It’s been a while since I played Uncharted: Drake’s Fortune, the game that spawned a new franchise from Naughty Dog. The impression that game left on me of its protagonist Nathan Drake, was of a rakish, quippy adventurer who tried to do right by his friends. In Uncharted 2: Among Thieves however, he is all those things, but he also casually and remorselessly kills –a lot.
Early in Uncharted 2′s estimated 10-hour adventure, Nathan Drake expresses concern about shooting a security guard. His fears are assuaged when he is told that his weapon is a tranquilizer. There is a point less than an hour later though, when the sight of men in fatigues with big guns wipes away any of that perceived compassion.
If a slick British guy with guns wants you to go on an adventure with him, say no.
When I first encountered an armed enemy, his back to me, I hesitated, wondering if I should creep up behind the mercenary and knock him out, as I did the unarmed security guards. Recalling the number of times I had to restart a couple of those sections, I opted to shoot the man in the back of the head. This must have opened some sort of valve on a hidden enemy spigot, as armed mercenaries started pouring out of the woodwork. As they were doing a solid job of shooting me, I defended myself by shooting them all, mostly in the head. When that battle was over, I must have tallied around two dozen kills. I personally have never killed a man, nor do I plan to. I’m sure that Nathan Drake has lived an exciting life up until this point, but this doesn’t seem to be startling situation for Drake.
After having slaughtered dozens of men, some of whom must have had families or loved ones, there is not a single point at which Nathan reacts to having killed anyone. He treats this bloodbath with no more remorse than if he were a child stomping on ants. Nathan Drake just continues onward, killing every human being in his path other than the three or four friends whose lives he so valiantly tries to preserve.
I could imagine a scene with Drake, staring at his trembling, bloodied hands rasping out: “I killed them, Sully. All of them. For what? A rock? Some money? I don’t need this shit. I can go rock climbing at the mall and I don’t have to kill anybody!” There’s no need for Naughty Dog to get preachy, but I think if Nathan Drake acknowledged all the death and carnage around him, I would find him to be a much more believable and relatable character. Naughty Dog has expounded about how Nathan Drake is supposed to be imperfect and someone who is relatable in how he reacts to situations in the game. I think they succeed on this aim when Drake or his friends’ lives are threatened. They fail conspicuously when it comes to Drake’s reaction to the violence he perpetrates.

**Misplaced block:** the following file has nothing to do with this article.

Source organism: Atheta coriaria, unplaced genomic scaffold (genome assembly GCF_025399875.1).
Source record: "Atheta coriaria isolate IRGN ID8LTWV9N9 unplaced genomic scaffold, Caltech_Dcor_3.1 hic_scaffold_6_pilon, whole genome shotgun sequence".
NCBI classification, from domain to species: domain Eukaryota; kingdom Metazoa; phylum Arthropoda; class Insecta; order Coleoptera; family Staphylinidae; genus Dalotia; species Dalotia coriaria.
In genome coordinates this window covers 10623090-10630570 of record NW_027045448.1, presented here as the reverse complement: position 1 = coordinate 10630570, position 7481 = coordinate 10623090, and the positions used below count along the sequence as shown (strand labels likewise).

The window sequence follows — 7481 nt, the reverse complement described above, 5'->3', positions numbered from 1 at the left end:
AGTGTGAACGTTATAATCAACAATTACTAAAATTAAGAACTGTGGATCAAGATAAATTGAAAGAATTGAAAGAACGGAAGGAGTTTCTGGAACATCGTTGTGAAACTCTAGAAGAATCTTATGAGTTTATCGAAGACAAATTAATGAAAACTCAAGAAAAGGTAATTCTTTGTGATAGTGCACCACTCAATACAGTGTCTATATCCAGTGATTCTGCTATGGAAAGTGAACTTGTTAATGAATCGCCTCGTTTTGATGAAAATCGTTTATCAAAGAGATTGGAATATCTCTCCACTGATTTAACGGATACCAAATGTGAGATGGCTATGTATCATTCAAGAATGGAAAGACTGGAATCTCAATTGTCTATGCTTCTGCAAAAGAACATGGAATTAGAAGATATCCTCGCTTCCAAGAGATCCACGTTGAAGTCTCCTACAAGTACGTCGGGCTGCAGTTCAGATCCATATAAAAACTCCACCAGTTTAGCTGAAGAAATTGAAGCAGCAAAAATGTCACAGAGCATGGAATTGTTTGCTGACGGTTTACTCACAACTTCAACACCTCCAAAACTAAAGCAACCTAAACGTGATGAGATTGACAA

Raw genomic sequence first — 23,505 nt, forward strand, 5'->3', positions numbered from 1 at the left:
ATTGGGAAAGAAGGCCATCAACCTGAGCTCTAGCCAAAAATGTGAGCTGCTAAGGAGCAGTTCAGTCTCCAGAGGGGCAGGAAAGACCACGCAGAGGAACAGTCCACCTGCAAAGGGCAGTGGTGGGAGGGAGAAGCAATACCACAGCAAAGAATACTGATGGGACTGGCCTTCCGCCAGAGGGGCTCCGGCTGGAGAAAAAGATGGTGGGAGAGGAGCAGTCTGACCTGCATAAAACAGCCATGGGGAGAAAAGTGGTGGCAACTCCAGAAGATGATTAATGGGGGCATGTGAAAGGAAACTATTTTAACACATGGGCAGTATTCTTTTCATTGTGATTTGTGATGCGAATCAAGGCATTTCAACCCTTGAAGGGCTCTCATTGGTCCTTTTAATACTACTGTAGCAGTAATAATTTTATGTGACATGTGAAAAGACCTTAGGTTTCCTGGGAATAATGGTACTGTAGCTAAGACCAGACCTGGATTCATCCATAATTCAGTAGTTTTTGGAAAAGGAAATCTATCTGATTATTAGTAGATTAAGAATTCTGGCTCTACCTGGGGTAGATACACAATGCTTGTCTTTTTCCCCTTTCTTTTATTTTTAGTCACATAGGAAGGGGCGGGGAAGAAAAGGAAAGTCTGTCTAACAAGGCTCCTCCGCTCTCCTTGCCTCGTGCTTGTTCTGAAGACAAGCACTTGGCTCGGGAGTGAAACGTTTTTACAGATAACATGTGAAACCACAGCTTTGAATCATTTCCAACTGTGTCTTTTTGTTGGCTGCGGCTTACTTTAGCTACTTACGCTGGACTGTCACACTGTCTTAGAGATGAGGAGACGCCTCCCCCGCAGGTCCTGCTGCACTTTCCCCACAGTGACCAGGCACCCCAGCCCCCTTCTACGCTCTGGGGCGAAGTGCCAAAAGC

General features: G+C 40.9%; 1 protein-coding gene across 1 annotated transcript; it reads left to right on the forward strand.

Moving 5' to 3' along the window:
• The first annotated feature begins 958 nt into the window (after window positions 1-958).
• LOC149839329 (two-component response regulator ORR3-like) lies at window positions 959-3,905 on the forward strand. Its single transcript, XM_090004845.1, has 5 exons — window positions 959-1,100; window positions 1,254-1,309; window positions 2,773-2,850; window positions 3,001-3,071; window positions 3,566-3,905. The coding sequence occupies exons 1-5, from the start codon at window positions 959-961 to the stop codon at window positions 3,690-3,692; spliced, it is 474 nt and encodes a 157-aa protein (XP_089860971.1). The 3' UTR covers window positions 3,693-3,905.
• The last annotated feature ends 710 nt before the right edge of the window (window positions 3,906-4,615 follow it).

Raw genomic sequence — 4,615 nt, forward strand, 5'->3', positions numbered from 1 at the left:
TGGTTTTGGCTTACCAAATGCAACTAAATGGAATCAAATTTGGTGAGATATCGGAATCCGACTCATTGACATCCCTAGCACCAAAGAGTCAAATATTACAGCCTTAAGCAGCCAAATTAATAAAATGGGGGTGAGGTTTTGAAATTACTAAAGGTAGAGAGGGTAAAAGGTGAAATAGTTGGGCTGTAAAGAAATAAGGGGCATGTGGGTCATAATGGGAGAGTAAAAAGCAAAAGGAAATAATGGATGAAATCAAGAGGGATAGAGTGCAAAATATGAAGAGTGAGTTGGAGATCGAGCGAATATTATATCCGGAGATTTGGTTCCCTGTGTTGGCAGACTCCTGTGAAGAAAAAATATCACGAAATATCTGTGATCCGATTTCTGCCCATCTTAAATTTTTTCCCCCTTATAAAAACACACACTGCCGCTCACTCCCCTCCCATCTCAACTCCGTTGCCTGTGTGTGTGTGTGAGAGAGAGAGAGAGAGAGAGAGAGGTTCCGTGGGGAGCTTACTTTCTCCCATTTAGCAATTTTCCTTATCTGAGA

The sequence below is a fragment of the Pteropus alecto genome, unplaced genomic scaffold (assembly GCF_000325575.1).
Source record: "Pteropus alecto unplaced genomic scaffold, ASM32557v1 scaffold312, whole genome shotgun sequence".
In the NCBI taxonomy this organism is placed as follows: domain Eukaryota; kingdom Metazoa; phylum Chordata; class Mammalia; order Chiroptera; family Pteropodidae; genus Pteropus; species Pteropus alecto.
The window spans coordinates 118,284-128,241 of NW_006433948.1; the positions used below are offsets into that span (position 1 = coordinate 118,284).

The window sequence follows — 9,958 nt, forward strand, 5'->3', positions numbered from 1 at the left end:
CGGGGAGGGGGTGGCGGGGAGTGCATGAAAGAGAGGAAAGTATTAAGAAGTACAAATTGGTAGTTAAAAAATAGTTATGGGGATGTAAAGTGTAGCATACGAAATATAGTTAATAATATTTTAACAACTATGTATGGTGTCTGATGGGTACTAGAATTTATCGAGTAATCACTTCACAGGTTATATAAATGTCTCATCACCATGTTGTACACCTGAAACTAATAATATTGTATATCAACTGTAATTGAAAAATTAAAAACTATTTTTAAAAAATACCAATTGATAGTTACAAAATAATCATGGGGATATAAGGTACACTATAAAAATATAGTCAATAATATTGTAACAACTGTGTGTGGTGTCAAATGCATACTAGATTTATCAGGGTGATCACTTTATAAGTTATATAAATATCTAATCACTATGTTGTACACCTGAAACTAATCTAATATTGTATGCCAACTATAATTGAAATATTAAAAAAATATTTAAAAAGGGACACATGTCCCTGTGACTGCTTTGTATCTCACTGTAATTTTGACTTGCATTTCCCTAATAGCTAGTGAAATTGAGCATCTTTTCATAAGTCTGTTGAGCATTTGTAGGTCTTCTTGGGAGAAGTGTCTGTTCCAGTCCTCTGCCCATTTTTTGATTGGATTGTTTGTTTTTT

Lazarevich, like many angry men in Uncharted 2, wants to shoot Nathan. In the face.
There is a reason that all of the mercenaries are men and appear to be at the peak of their health. I’m sure part of it is so they seem imposing and so Naughty Dog can reuse as many assets as possible. Imagine though, if every once in a while, one of the soldiers was a woman, a clearly older man, or a teen, in over his head. Presented with irregular targets like these, I think some people might be a bit more hesitant to kill them all.
Yes, we have all been shooting and killing things since space invaders first saw fit to march towards our little shields. If we all had a lifetime tally of kills (in videogames), I’m sure it would number in the thousands or hundreds of thousands. I am getting old, but at the same time, games are becoming more realistic, believable and nuanced.
I love murdering digital dudes in multiplayer Call of Duty or Battlefield. In Uncharted 2 though, it’s a strange dichotomy taken with Nathan Drake’s personality and likability that he seems so unfazed by all the death and destruction the quest for wealth inspires in those around him. Scores of lives are lost and dozens of families destroyed for some wealth for one person. Isn’t that sociopathic? I love the exploration and puzzle solving in the game. I could even learn to be okay with the violence if it was dealt with in a more convincing manner. Unfortunately, it is not.
Yes, this is that “ludonarrative dissonance” that high-falutin’ designers like Clint Hocking and Jonathan Blow go on about. The game’s story and characterization are trying to engage my empathy for the protagonist and the actual game mechanics pull in a completely different direction. I think the real reason for this is that Naughty Dog did not believe that a game that is just exploration, platforming and puzzle solving would be exciting enough to sell. I think they should have had more faith in the other aspects of their game. There is plenty of room for innovation in those types of gameplay that does not involve mixing them with a 3rd person shooter.
Penny Arcade’s recent comic illustrating the callous disregard for mercenary life.
I am having so much fun playing the game and I wouldn’t ramble on as I have if I didn’t truly have a great love for it. I see greatness in the voice acting, animation, rendering, controls and puzzle design. I just have a hope for something even better. Here’s looking forward to an Uncharted 3 with a Nathan Drake who’s a bit more relatable and grounded.
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